NFL Draft Projections 2013: Ideal Fits for Raw D-Line Talents

Jesse Reed@@JesseReed78Correspondent IFebruary 12, 2013

PASADENA, CA - JANUARY 02:  Defensive end Dion Jordan #96 of the Oregon Ducks calls out in the second quarter as the Ducks take on the Wisconsin Badgers at the 98th Rose Bowl Game on January 2, 2012 in Pasadena, California.  (Photo by Harry How/Getty Images)
Harry How/Getty Images

Potential is a dangerous word.

The 2013 NFL draft is filled with defensive linemen that are loaded with raw abilities, but they have just as much of a chance to bust as they do to become the next Aldon Smith.

Last year, the Seattle Seahawks hit a home run with defensive end Bruce Irvin, the No. 15 overall pick of the 2012 NFL draft. Irvin wasn't considered by most experts to be worthy of a first-round pick, but his raw abilities were good enough to generate eight sacks and one forced fumble in limited action. 

The Kansas City Chiefs took an equal gamble on defensive tackle Dontari Poe—a universally regarded workout warrior who many experts thought could be a high pick—selecting him with the No. 11 overall pick in last year's draft.

Poe struggled mightily in his rookie season, and the jury is still out on whether or not he'll end up being worth the high pick Kansas City spent on him. 

This year, Dion Jordan, Barkevious Mingo and Ezekiel Ansah are being viewed as the biggest boom-or-bust pass-rushers in the 2013 draft class. With this in mind, we'll take a look at which teams give these potential game-changing defenders the best chance to succeed.


Dion Jordan, 3-4 OLB

If I had to pick Jordan or Mingo to fill one roster spot, I'd choose Jordan.

He may not be quite as fast as Mingo, but he shoots off the line like a rocket and he has more strength and moves to get to passers.

At 6'7" and 243 pounds, Jordan began his career at Oregon as a tight end before being moved to the defensive side of the ball. He struggled through a painful shoulder injury in 2012 but still managed to get five sacks and 10.5 tackles behind the line of scrimmage. 

Jordan's frame could easily hold another 15-20 pounds of muscle, and he has the size and athleticism to become a dominant pass-rusher in the NFL.

He could be drafted early in Round 1. 

Ideal Fits:

  • Cleveland Browns (No. 6): The Browns will be switching to a 3-4 defense under new defensive coordinator Ray Horton. He'll need another pass-rusher to play opposite Jabaal Sheard, and Jordan could challenge for that spot from Day 1. 
  • New York Jets (No. 9): With Calvin Pace reportedly leaving as a cap casualty (h/t Manish Mehta of the New York Daily News), the Jets will need to bring in pass-rushers that can play in space. 


Barkevious Mingo, 3-4 OLB 

If you're like me and you read every mock draft you come across, then you've seen Mingo mocked anywhere from a top-five pick to someone not even mentioned in the first round. 

There's no doubt Mingo has the athleticism and speed NFL teams covet on the edge. I'll be shocked if he doesn't register somewhere around a 4.50-second 40-yard-dash time when the NFL Scouting Combine kicks off later in February. 

The biggest problem I have with Mingo is that he is a one-trick pony at this point in his career. He can get around big, slow tackles on the outside, but he'll be stymied by the left tackles the NFL has to offer—guys who will simply run him out of the play and allow their quarterbacks to step up into the pocket.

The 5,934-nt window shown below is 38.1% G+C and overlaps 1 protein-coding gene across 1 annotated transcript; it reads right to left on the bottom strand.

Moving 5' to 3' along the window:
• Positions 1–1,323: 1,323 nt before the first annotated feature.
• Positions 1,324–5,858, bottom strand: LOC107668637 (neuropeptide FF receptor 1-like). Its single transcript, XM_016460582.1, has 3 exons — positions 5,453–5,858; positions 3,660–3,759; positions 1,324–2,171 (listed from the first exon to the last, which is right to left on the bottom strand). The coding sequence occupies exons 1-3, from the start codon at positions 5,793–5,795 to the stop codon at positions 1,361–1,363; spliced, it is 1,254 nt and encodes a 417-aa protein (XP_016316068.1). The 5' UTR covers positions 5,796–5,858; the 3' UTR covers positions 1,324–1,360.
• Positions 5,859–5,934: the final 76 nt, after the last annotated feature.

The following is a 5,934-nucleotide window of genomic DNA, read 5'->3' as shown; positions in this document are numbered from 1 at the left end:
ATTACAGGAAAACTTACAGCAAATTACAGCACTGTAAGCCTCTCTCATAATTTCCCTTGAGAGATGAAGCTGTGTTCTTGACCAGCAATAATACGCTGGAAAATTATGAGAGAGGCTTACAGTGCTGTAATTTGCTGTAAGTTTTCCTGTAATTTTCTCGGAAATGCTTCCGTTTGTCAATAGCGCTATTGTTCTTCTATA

That said, his raw athleticism and speed will likely land him in the middle of the first round.

Ideal Fits:

  • New Orleans Saints (No. 15): Mingo would be able to fight for a starting role in Rob Ryan's 3-4 scheme with the Saints in 2013. The roster isn't currently stacked with players who can play in space.
  • Pittsburgh Steelers (No. 17): James Harrison might not be back with the Steelers in 2013, and even if he is, the Steelers desperately need to add young pass-rushers. 


Ezekiel Ansah, 4-3 DE

A lot of folks have tried to compare Ansah to Jason Pierre-Paul, but the only real truth to this comparison is that both players have raw skills. Pierre-Paul is much more of an athletic freak than Ansah, but that doesn't mean Ansah can't get to the passer at the next level. 

The hype surrounding this young man before the Senior Bowl was getting out of control. Then, he really struggled all week long in practice before busting out with one of the most impressive performances of any player during the game on Saturday.

Ansah only logged 4.5 sacks in three years with BYU. To say he's raw doesn't really explain what teams are faced with when thinking about drafting him. Not only is he a raw prospect who needs to be trained from the ground up, but he also doesn't have much experience, either.

That's not necessarily a bad thing, though. The team that drafts him will be able to mold him like a piece of clay, and if he comes out of the fire without any cracks, Ansah will be a dominant player in the NFL.

Ideal Fits:

  • Tennessee Titans (No. 10): The Titans struggled against the pass last year, and adding a pass-rusher to the mix would greatly increase the team's chances of playing well on the back end. 
  • Tampa Bay Buccaneers (No. 13): The Bucs only managed to sack opposing quarterbacks 27 times in 2012, which was one of the worst marks in the NFL. Adding a pass-rusher is a necessity in 2013.


Follow me on Twitter @JesseReed78